Situation: within a mobile application, we're generating and storing a private key (RSA or ECC) which we use to sign miscellaneous requests with (to authenticate using the mobile as a 2nd factor, or to sign transactions).
We now want to securely store that private key on the mobile device, protected with PIN (and other) credentials.
We have a similar situation where we store OAuth2 bearer tokens (refresh token), there we use key derivation to encrypt the tokens using the PIN entered by the user. For a 6-digit PIN, there's 1'000'000 possible outcomes when decrypting the tokens, of which only one is the correct token. An attacker cannot perform a offline bruteforce attack, as the token needs to be submitted to the server to check if it's the correct one (and we will lock the device after ~3 unsuccessful attempts).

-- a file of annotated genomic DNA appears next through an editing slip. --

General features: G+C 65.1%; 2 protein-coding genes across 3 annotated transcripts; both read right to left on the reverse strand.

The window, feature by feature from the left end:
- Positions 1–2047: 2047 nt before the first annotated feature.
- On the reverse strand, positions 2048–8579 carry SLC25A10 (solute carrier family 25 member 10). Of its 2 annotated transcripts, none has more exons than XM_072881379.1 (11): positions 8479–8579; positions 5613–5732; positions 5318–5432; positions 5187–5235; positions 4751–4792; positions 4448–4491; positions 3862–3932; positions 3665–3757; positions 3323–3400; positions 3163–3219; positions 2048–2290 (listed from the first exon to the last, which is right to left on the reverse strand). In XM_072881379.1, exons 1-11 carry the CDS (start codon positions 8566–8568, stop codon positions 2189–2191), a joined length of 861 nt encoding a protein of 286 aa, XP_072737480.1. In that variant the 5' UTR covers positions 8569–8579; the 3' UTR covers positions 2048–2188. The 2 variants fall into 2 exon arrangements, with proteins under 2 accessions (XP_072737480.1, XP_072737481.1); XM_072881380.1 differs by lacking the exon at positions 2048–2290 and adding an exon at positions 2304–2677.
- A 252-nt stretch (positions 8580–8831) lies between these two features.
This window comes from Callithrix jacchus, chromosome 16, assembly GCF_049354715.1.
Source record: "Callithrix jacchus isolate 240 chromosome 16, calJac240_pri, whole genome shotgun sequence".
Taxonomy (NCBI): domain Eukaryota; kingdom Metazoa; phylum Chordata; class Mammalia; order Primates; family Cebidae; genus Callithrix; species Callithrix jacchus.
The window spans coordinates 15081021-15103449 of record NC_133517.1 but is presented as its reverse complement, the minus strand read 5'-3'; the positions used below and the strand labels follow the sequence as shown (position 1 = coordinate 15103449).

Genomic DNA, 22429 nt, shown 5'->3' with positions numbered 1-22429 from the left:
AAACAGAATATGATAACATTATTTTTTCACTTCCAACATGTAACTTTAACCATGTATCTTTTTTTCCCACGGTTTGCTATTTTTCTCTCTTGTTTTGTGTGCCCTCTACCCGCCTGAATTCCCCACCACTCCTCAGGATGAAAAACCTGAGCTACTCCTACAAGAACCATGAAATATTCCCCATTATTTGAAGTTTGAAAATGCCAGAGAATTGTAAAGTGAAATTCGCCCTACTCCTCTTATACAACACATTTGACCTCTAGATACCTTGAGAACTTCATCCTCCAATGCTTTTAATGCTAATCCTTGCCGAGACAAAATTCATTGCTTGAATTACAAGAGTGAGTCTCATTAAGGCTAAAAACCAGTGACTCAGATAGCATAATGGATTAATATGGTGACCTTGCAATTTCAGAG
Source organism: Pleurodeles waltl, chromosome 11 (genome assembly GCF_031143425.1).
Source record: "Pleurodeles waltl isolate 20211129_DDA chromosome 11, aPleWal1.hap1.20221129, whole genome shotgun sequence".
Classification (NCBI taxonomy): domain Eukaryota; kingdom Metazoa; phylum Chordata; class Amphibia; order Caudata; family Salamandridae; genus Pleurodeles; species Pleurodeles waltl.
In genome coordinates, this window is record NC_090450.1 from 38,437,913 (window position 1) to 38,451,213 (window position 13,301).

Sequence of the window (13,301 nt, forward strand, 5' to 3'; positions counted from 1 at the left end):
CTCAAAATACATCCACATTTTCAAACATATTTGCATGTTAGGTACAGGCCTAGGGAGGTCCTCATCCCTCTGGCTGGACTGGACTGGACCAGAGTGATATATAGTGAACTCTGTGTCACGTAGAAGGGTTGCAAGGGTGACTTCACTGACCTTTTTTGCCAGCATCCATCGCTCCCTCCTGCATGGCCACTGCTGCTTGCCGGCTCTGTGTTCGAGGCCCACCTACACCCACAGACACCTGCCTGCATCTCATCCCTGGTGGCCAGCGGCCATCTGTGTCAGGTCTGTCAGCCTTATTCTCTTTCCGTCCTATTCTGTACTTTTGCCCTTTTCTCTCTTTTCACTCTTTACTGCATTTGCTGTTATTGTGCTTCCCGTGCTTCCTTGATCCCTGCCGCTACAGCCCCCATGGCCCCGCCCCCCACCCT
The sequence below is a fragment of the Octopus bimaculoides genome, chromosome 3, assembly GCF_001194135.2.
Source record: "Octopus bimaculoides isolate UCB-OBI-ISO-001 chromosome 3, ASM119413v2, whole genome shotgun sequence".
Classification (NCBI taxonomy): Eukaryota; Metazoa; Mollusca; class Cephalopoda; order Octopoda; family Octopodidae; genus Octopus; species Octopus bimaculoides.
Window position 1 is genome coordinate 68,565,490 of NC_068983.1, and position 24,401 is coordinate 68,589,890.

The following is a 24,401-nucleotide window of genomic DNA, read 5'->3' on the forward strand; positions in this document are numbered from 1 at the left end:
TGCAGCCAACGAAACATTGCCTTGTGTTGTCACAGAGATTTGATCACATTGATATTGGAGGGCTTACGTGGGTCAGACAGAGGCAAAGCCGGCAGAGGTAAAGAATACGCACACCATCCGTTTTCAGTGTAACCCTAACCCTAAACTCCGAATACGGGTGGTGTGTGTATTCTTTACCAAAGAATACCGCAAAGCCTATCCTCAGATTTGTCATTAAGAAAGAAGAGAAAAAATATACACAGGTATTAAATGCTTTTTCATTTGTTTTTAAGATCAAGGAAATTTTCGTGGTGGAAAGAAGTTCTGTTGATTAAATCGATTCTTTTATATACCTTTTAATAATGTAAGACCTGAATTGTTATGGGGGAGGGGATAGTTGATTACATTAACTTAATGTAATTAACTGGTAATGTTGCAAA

When using the same mechanism to encrypt an RSA key (boils down to a prime number) using a PIN, we get 1'000'000 possible outcomes for a 6 digit PIN, only this time some outcomes can easily be ruled out as they are not prime.
A test showed that ~99.7% of those outcomes can be easily defined as prime, leaving us with about 0.3% of the possible outcomes which are probable prime. An attacker can now boil down the number of possible PINs quickly from one million to about 3'000.
- Is this a known problem (encrypting prime numbers), and is there a well known solution (couldn't find something useful on google).
- Should we forget about RSA keys and use ECC (elliptic curve) keys instead, and can an ECC private key be securely stored without discarding the wrong outcomes when decrypting with the wrong PIN?